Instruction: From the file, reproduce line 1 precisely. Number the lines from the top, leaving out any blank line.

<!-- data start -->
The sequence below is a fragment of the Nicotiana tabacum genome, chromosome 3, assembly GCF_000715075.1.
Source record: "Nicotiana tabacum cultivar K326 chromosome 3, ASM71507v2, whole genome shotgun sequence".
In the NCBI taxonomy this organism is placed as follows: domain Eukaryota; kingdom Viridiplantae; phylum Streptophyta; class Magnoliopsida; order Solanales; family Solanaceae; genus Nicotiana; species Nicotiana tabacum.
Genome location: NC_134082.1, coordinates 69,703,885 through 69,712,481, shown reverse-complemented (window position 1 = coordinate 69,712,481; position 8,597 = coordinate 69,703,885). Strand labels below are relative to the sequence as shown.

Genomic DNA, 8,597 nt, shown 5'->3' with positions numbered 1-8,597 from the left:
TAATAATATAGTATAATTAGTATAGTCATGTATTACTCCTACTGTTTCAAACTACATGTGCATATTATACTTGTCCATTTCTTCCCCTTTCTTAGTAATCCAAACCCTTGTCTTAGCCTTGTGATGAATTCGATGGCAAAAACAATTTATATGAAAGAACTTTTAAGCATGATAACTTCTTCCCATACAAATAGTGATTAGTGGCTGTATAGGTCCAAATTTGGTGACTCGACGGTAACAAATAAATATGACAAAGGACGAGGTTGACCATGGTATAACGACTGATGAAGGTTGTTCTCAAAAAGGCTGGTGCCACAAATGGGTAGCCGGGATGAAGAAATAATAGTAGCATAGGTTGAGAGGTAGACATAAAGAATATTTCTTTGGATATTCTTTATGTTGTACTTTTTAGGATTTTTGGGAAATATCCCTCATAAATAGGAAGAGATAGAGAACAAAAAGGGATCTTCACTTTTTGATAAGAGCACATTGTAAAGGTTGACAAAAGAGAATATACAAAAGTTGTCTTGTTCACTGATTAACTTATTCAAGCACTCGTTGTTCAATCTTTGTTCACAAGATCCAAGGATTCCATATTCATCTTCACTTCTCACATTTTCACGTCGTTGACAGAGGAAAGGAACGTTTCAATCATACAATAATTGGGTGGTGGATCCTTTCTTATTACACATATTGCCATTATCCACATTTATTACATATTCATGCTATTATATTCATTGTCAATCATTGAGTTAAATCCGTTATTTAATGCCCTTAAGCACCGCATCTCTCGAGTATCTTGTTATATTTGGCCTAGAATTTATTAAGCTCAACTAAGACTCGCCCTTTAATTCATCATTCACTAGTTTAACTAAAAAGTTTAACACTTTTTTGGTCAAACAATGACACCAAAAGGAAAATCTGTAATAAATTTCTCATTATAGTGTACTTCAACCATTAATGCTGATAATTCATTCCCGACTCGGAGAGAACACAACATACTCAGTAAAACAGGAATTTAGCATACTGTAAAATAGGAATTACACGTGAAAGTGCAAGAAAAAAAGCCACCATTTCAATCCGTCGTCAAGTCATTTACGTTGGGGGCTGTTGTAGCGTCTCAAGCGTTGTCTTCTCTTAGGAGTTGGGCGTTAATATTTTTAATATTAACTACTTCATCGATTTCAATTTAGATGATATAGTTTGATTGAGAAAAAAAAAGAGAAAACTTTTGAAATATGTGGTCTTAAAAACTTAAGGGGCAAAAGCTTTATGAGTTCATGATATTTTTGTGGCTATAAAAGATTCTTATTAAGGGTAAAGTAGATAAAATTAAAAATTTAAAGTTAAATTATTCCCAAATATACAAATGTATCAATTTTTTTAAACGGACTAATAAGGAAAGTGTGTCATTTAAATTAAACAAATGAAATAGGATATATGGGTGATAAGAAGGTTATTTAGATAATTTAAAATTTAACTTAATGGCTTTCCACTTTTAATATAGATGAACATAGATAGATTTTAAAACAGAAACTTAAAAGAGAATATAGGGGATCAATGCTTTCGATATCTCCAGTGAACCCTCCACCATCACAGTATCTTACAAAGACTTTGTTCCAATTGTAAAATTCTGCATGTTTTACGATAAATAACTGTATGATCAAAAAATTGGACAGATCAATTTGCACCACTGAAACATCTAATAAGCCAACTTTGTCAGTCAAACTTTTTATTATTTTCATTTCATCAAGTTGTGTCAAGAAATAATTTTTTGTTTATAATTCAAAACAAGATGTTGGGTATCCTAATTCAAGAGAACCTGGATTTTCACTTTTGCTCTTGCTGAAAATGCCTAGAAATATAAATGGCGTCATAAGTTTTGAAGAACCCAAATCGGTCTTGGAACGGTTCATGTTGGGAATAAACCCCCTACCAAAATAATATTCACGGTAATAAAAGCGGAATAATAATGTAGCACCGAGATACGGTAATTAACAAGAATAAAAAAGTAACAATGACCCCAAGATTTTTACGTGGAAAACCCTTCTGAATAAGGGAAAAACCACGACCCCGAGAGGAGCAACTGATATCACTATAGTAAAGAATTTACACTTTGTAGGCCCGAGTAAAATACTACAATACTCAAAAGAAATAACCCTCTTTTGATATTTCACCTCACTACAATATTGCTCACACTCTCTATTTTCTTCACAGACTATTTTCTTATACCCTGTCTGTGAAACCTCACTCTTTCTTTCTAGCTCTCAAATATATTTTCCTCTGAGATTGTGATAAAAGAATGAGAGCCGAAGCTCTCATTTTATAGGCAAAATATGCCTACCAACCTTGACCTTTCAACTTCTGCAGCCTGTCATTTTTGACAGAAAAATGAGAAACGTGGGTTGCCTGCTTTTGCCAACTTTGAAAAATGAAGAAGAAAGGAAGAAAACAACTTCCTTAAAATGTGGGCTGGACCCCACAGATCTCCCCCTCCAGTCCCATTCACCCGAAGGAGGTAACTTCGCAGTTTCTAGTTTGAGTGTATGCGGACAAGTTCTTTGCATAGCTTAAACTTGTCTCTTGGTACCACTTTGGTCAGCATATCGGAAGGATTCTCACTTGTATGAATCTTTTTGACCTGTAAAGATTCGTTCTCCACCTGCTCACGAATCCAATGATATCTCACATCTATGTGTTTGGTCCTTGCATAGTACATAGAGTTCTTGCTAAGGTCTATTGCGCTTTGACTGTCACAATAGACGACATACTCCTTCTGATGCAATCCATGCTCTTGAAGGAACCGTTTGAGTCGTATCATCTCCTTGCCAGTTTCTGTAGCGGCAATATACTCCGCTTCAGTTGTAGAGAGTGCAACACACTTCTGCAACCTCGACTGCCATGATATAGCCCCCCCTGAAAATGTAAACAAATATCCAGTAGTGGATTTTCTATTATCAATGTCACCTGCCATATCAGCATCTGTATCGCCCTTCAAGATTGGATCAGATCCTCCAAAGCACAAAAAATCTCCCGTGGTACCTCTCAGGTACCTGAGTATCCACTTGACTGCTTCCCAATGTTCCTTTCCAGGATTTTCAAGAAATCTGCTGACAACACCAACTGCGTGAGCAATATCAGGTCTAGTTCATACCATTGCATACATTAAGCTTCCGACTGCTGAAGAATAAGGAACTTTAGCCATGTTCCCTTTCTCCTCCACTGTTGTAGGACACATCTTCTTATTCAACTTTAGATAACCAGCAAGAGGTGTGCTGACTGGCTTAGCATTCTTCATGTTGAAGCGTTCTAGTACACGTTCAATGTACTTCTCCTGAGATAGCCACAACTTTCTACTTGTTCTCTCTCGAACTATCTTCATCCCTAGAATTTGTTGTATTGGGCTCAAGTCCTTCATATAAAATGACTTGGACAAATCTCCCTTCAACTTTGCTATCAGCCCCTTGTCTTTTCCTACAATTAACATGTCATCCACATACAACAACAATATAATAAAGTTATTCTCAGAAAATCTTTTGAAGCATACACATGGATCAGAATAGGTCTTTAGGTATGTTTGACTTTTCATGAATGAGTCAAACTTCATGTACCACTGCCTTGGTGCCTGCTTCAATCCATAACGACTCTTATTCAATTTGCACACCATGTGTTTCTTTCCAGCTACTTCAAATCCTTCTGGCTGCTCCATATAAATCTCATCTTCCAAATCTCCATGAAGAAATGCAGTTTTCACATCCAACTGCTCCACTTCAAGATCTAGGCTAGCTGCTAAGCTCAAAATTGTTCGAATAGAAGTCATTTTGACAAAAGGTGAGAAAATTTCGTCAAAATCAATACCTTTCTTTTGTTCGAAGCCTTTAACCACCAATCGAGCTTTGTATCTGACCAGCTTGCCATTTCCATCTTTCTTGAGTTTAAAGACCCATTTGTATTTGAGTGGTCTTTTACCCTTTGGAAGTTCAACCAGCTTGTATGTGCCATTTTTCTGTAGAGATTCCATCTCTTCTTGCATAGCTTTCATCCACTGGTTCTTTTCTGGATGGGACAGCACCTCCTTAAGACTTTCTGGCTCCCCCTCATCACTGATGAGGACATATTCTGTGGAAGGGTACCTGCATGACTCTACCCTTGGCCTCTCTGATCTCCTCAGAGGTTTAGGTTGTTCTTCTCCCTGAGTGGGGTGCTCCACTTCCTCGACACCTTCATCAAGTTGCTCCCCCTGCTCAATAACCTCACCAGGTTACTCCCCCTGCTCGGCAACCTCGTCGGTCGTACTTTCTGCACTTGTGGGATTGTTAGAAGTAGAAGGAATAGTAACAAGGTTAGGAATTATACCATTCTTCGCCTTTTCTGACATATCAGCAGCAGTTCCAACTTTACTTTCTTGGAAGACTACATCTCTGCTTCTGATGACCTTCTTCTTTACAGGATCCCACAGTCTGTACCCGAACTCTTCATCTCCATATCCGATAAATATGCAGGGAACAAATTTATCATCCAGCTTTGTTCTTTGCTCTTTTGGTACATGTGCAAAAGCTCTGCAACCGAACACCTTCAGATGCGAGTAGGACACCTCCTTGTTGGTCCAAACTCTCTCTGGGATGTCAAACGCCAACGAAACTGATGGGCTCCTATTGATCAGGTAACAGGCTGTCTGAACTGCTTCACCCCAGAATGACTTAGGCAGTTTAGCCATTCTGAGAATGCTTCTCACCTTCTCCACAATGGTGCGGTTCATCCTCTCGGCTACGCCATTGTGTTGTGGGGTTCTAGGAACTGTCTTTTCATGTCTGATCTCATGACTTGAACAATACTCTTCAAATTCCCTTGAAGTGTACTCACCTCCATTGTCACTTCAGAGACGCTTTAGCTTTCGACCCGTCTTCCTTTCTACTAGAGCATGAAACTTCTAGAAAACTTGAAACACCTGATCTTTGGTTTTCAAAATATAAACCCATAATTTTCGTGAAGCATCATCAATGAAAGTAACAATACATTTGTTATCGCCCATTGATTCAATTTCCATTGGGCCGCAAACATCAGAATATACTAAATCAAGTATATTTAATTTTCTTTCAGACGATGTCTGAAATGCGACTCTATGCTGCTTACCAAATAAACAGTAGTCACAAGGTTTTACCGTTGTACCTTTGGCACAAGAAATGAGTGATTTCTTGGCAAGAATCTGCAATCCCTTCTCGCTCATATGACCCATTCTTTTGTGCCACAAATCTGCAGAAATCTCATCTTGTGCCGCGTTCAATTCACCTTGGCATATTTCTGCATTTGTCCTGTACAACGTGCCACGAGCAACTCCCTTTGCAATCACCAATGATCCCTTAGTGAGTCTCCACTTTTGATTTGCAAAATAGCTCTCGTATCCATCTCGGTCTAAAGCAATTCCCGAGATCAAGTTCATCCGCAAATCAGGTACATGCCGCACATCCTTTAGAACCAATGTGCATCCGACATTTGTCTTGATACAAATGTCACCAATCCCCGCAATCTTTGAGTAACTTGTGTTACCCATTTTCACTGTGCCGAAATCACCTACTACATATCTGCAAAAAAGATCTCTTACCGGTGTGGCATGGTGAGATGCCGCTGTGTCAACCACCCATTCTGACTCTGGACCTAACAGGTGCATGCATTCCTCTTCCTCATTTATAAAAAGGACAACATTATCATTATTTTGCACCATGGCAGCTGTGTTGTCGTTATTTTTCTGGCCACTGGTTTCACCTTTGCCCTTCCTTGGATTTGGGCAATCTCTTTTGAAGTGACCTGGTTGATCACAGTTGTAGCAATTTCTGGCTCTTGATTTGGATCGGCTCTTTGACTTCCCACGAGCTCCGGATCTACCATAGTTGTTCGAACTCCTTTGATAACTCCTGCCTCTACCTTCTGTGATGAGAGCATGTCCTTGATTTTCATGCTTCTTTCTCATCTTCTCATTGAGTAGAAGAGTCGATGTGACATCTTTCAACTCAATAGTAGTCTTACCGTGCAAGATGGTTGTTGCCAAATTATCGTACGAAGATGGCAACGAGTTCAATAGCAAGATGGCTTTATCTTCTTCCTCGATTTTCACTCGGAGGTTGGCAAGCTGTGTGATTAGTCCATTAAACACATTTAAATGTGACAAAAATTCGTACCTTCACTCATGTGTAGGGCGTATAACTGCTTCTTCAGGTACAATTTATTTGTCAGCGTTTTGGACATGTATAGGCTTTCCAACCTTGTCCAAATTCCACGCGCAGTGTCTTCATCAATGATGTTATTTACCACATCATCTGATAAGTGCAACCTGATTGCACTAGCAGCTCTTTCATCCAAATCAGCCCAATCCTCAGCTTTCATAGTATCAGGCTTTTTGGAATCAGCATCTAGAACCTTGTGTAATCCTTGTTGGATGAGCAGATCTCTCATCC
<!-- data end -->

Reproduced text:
The sequence below is a fragment of the Nicotiana tabacum genome, chromosome 3, assembly GCF_000715075.1.